The views expressed in Aliran's media statements and the NGO statements we have endorsed reflect Aliran's official stand. Views and opinions expressed in other pieces published here do not necessarily reflect Aliran's official position.

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15 Jan 2020 2.22pm

So many, I mean so many skilful Malaysians have voiced out their willingness to help the nation rebuild the education of this country. But, all these hopes have fallen on deaf ears. There are many ways to reform the education system, but the ultimate question is, are the people in charge of education WILLING to reform the system. Decentralising from political parties is what our education system needs, first and foremost. Then, any … minister who hails as Education Minister will not be able to blindly change the system according to his moods!!

Gursharan Singh
Gursharan Singh
14 Jan 2020 11.06am

But why not follow our next-door neighbor in the South which show it to be second just after China.


13 Jan 2020 4.55pm

Some pragmatic solutions:
1) Science and Mathematics to be conducted in English – period.
2) Enhance teaching skills, as teachers are central to any discussions on the quality of education. Perhaps a grading system / performance indicator for all teachers (attendance metric, student survey, completion of syllabus)
3) Aside from teaching, ensure that schools are a safe space for students. i.e. bullying must be handled strictly, school counselors/discipline teachers are essential in every school.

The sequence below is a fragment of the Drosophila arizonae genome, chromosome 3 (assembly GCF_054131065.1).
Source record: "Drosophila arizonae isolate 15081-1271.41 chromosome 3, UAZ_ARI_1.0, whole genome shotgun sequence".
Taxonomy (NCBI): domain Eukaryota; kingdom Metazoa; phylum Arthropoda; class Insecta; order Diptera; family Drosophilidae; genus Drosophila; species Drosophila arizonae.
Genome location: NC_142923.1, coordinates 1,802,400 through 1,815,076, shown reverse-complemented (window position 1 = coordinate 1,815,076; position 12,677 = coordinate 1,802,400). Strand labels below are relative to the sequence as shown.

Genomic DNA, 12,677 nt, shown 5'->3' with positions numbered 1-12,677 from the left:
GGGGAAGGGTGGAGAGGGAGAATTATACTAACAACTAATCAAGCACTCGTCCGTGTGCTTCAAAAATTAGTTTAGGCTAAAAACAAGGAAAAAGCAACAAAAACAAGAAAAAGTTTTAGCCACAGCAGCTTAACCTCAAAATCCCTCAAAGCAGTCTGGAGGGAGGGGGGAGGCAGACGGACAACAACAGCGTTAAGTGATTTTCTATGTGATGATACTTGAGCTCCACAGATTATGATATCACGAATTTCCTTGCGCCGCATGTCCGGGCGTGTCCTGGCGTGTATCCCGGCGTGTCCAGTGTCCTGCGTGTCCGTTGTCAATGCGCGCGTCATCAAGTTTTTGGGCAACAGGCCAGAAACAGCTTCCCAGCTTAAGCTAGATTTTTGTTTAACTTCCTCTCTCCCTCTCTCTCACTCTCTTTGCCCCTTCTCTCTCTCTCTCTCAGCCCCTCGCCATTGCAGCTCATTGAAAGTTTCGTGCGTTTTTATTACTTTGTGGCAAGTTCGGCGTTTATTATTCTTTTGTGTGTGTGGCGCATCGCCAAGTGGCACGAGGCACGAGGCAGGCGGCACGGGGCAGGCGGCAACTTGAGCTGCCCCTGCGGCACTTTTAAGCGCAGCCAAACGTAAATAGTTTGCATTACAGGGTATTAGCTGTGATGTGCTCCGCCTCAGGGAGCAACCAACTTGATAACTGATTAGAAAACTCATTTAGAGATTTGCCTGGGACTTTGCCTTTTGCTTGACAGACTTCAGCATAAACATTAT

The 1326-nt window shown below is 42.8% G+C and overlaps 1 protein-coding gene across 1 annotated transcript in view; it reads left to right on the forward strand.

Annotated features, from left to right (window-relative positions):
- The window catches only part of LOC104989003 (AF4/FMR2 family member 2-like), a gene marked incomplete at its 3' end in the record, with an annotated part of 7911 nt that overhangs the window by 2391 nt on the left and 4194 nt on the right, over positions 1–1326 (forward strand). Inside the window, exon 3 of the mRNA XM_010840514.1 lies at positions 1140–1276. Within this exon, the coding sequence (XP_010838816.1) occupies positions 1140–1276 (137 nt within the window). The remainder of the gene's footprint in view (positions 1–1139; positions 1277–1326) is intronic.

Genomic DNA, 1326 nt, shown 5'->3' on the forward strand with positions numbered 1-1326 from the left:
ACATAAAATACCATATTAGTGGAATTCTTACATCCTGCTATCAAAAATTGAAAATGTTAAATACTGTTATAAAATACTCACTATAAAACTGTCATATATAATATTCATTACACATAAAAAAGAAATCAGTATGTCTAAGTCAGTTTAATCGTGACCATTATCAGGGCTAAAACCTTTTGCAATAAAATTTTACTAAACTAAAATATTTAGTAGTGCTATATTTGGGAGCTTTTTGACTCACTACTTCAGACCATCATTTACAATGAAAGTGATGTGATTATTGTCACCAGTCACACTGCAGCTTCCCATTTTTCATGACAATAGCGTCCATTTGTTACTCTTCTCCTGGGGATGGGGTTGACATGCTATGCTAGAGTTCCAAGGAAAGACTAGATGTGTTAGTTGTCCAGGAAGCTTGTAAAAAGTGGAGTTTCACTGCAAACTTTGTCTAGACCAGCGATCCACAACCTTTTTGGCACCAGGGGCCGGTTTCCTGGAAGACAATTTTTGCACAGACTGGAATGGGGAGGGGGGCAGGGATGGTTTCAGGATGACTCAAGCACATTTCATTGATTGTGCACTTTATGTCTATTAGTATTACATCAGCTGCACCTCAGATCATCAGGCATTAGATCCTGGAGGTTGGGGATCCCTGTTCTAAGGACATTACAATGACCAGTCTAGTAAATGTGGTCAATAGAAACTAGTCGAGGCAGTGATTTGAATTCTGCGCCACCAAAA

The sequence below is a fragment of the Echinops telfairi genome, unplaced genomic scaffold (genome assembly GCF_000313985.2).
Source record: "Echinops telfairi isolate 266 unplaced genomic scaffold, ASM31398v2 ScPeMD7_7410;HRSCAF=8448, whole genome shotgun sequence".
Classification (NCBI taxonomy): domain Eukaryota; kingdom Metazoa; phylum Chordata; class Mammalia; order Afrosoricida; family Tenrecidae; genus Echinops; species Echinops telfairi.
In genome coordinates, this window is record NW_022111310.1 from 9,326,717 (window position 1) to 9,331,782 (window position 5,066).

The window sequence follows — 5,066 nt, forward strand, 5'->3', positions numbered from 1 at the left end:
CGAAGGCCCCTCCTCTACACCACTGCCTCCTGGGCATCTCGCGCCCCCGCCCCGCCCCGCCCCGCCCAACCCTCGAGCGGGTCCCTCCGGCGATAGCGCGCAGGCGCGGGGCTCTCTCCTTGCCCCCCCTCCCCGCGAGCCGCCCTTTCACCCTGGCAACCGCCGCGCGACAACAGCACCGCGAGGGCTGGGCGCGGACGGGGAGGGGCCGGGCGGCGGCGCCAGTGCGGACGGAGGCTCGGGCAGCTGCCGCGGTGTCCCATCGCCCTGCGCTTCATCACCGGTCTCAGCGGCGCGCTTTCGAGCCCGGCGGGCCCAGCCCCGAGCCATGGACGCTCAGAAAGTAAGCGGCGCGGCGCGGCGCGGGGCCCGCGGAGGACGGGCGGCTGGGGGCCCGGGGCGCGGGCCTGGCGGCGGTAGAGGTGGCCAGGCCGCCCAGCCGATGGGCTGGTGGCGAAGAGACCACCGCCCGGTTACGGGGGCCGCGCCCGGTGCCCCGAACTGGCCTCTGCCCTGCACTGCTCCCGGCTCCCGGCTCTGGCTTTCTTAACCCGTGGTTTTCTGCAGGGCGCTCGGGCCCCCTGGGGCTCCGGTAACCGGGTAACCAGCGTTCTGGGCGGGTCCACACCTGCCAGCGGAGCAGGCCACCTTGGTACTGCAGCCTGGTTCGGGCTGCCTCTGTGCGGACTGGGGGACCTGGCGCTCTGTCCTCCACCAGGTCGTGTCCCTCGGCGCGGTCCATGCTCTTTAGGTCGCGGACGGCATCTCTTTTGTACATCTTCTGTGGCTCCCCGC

4) Basic amenities in every school must be meeting a high minimum standard, and dilapidated ones must be repaired
5) Students should not only focus on academic, but civic mindedness. Classroom cleanliness, uniform tidiness, etc.

12 Jan 2020 3.10pm

I feel like the education ministry should ask parents and students what we want. After all, it is our future. Let us decide what is best for us. Let us choose what we want. Don’t control us. I understand this cannot be done immediately. Instead it should be slowly implemented. Focus on us sound well in school for the future of our country.

12 Jan 2020 12.55pm

How do we discuss substance totally-not seen as anti anyone?Once and for all, PLEASE, the bumis are constitutionally protected, for eternity perhaps in Msia.Let’s seriously focus on ‘Quality’, in all matters. PISA results as above, have seen Msia down for some time. Leadership-Dr. M, Edn ministr, in that order, can work on the civil servants. They can be monsters, also with warped agendas. Their children, it is known, are foreign, English language-based schs educ’td.Motives ulterior? Children come back fr Oxford…, n assume high civil/private sector positions. Just look around.Sing can teach surely,like Japs. For our common future, ‘educate’ civil service to be pragmatic.As with police, civ serv, impt. NEED to evaluate n go forward.

A concerned citizan
A concerned citizan
10 Jan 2020 7.53pm

Some of the teachers were struggling to speak in English in the assembly speech during my secondary school period. My Form 5 English teacher spoke Manglish.

I wonder what the qualifying requirements are in recruiting the potential candidates and the standard of training being provided to the prospective teachers.

I saw no major effort from the principal of the school to raise the standard of the students’ performance in the exams nor any impactful means to enhance the education in substance.

What i saw was focus was given on, for instance, “gotong-royong” which was the principal’s favourite. Form instead of substance was preferred.

Some teachers tended to be absent due to various reasons.

-An SMK student’s experience.-

12 Jan 2020 3.51pm

Our MARA schools, colleges and universities are doing well. Meke that our Malaysian model for quality education. Can the new minister make that model available for all Malaysians without discrimination?

Would love your thoughts, please comment.x